light on the furnace. He got on his knees and removed a metal panel toexamine the nest of wires and levers.
“Ignition seems to be in good shape. It’s been making noises?”
“I don’t know. I haven’t really noticed.”
He gave me a look, like I had tricked him into coming down here.
To do what? I shrugged at him. He rummaged some more, then said, “I
need room to get up.”
I moved too quickly, stepping on his fingers. I apologized after he
stood and dusted off his jeans.
“Forget it. It’s not the worst you’ve done to me.”
“I’m sorry about that, too.”
“Look. This is the filter.” He held up an accordion screen clotted with
dust. “This needs to be changed every three months. I’d say this one’s
been going on two years.”
“Cal used to do that, I guess.”
“I can grab one for you tomorrow. I’ll run it over and get it in.”
“You don’t have to.”
“Relax. It’s an easy fix. And I’m not doing it for you.”
I nodded to show that I understood the gravity of this statement.
“You think you’re the center of everything, don’t you?” He shook his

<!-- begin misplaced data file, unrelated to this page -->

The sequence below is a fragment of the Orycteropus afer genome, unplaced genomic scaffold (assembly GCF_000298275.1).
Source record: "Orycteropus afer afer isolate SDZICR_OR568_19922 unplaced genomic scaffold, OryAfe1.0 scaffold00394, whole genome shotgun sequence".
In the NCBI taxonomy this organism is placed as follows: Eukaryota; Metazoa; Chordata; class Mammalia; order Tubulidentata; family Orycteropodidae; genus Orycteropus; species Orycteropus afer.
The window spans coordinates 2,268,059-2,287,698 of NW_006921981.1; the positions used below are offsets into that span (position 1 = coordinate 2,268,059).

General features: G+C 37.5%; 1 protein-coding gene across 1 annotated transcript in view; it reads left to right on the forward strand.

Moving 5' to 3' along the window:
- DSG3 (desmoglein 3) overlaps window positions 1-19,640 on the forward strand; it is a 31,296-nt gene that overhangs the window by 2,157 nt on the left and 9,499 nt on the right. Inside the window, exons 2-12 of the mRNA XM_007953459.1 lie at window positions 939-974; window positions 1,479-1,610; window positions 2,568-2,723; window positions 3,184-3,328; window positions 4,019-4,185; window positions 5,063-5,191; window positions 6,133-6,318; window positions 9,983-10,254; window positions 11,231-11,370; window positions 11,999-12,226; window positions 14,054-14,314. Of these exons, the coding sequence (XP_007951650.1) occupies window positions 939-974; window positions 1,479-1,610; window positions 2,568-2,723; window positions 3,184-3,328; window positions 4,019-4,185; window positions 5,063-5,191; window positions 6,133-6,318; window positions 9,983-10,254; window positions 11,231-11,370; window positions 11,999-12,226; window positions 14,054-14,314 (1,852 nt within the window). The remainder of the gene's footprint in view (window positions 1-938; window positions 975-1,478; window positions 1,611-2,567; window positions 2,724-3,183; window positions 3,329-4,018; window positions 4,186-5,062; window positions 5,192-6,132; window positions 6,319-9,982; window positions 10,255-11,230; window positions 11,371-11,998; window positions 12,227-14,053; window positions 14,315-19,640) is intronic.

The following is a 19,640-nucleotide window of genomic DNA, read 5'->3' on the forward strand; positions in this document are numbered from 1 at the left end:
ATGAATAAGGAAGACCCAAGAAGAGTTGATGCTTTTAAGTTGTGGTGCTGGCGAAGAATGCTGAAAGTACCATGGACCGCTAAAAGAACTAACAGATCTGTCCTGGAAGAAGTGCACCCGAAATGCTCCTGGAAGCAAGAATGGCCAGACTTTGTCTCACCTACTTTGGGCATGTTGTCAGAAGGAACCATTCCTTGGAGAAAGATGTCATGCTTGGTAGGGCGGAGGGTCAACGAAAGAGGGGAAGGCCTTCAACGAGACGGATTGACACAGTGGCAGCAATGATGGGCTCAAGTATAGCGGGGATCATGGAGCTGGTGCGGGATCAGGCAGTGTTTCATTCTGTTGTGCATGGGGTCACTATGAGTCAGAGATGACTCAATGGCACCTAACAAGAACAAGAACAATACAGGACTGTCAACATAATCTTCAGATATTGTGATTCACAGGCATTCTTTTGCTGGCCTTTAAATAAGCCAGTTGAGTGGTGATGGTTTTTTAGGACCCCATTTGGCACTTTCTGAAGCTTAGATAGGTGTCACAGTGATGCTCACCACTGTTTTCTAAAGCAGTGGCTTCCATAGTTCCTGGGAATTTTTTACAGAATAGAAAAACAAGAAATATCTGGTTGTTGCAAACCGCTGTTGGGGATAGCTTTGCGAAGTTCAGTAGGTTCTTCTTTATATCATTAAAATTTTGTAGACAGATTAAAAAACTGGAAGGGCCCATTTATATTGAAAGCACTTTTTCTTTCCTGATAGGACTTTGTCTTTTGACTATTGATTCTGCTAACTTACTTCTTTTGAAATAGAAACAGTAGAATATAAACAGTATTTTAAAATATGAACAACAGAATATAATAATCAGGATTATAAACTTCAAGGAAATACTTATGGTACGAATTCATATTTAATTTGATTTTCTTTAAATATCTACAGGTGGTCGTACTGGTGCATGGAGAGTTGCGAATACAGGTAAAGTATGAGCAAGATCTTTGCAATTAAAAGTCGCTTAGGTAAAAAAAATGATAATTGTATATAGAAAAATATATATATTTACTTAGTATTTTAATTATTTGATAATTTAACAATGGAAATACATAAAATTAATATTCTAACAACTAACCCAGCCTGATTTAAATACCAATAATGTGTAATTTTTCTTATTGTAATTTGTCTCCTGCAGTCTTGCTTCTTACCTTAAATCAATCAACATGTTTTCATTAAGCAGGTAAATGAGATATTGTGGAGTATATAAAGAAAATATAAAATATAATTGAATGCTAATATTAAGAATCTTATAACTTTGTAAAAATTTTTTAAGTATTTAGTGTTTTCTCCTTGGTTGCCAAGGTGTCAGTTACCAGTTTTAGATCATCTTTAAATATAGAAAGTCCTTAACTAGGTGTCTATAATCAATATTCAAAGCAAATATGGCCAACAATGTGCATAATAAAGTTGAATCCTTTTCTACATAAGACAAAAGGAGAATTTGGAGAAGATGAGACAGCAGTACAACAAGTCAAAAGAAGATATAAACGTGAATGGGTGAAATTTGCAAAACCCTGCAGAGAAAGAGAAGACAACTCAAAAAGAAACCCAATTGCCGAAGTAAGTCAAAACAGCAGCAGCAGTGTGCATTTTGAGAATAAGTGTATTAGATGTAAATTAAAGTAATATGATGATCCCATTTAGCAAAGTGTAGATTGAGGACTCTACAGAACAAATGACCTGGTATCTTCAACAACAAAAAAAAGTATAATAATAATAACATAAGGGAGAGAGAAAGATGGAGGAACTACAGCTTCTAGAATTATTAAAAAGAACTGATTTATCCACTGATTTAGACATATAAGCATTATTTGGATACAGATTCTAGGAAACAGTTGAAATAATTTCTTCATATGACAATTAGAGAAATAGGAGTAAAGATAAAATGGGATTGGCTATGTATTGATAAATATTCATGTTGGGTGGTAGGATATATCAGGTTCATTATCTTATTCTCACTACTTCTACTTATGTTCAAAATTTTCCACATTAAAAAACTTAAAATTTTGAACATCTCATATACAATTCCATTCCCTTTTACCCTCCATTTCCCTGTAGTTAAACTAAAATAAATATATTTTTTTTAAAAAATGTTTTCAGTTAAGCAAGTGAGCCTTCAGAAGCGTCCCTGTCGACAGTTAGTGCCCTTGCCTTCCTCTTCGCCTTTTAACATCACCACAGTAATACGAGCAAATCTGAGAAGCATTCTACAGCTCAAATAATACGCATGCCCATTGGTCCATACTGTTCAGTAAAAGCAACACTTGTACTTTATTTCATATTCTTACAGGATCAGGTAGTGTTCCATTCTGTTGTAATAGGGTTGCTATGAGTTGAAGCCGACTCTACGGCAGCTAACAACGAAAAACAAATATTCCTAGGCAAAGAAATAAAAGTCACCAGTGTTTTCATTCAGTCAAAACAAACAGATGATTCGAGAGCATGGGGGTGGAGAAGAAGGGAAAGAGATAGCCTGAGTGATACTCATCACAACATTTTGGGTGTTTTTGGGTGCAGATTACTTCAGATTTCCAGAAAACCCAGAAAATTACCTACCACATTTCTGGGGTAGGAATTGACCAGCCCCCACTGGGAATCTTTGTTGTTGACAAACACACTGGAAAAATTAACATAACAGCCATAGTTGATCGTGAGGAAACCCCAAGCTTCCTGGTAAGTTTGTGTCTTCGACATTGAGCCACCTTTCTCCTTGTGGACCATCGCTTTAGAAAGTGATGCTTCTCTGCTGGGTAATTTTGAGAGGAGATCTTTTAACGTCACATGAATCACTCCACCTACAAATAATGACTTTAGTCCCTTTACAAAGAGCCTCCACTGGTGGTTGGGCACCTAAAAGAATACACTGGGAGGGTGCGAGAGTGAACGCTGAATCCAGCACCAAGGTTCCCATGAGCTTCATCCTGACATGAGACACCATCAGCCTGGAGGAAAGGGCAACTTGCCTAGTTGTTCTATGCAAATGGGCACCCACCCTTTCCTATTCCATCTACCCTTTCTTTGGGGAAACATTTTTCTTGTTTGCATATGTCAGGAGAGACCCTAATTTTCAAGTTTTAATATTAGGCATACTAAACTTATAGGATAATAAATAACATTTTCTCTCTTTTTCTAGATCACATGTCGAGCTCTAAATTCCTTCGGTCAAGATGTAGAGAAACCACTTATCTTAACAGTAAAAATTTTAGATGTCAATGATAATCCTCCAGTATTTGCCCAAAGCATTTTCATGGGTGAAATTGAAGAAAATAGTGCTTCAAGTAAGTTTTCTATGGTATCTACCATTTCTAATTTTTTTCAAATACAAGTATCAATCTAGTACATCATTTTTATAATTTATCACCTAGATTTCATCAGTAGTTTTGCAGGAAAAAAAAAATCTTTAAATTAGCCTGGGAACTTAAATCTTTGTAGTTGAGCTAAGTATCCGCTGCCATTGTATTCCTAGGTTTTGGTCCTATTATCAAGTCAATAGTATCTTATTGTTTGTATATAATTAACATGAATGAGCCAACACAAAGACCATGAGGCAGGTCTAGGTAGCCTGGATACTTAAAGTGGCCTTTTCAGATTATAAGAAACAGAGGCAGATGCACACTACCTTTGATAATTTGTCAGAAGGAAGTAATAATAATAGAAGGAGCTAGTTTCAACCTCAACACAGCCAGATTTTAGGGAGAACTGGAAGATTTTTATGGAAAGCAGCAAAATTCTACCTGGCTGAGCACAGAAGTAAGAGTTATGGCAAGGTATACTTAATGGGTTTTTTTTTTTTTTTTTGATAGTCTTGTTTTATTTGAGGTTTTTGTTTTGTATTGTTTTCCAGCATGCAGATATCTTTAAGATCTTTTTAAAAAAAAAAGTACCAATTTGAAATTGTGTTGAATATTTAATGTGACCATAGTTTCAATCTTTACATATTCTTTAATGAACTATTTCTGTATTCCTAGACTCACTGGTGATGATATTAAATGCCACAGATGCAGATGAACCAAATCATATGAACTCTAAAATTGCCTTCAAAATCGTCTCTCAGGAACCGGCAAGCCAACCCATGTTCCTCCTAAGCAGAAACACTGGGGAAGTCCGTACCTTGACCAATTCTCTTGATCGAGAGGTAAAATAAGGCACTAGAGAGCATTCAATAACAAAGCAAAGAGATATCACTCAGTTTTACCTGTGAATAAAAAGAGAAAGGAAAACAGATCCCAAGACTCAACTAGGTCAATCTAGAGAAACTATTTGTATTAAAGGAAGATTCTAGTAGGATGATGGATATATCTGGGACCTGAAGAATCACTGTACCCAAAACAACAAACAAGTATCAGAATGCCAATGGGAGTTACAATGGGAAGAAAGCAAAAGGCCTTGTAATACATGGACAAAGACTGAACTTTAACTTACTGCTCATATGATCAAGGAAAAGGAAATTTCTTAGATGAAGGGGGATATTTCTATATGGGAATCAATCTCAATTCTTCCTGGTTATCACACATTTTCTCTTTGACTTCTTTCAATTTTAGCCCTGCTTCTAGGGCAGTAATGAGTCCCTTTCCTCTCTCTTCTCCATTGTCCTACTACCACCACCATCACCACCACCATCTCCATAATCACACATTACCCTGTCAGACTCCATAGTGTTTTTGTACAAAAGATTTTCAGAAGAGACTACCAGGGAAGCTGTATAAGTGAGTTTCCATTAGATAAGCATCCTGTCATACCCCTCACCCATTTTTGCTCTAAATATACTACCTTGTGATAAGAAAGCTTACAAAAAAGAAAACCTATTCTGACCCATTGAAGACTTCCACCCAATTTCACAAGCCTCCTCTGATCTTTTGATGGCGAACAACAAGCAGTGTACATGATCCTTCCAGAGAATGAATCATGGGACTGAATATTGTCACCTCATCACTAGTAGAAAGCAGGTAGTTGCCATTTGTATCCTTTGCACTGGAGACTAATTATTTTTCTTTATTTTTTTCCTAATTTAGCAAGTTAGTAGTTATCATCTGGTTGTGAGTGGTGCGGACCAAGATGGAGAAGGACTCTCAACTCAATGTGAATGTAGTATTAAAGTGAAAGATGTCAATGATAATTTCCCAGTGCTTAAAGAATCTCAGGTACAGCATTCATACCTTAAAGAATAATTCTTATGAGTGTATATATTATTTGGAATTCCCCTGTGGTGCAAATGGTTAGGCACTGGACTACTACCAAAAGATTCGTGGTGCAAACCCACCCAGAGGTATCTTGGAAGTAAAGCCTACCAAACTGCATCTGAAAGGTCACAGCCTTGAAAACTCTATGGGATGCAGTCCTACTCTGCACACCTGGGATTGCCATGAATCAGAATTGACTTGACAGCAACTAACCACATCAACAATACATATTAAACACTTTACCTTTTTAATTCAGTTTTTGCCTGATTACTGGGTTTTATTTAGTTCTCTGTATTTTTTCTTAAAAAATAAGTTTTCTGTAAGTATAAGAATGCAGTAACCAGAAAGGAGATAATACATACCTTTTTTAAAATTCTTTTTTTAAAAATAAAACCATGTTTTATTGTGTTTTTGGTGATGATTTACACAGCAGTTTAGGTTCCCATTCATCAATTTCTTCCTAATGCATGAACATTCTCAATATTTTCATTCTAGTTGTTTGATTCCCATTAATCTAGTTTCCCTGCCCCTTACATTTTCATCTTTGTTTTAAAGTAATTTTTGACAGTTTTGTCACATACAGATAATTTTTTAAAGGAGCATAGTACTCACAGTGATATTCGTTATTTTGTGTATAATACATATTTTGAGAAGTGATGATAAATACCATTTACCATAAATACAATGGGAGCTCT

head. “That’s not what I meant. I don’t mean to be rude. You just bring
it out in me.”
“Excuse me? I’m responsible?”
His lips curled in a pained expression. “Also not what I meant. Rosa-
lind says you pull me back into the past, to the man I once was. But I’m
not that person anymore.”
“She knows our history?”
“I don’t hide things from my wife.”
“Of course. I wasn’t suggesting that you did.”
“I’m different now,” he said. “I’ve changed, you know. I got saved.”
“Rosalind’s a lucky woman.”
“She brings the best out in people. And she wants to be friends with
“Guess I’m lucky, too.”
“Be nice. She deserves your best.”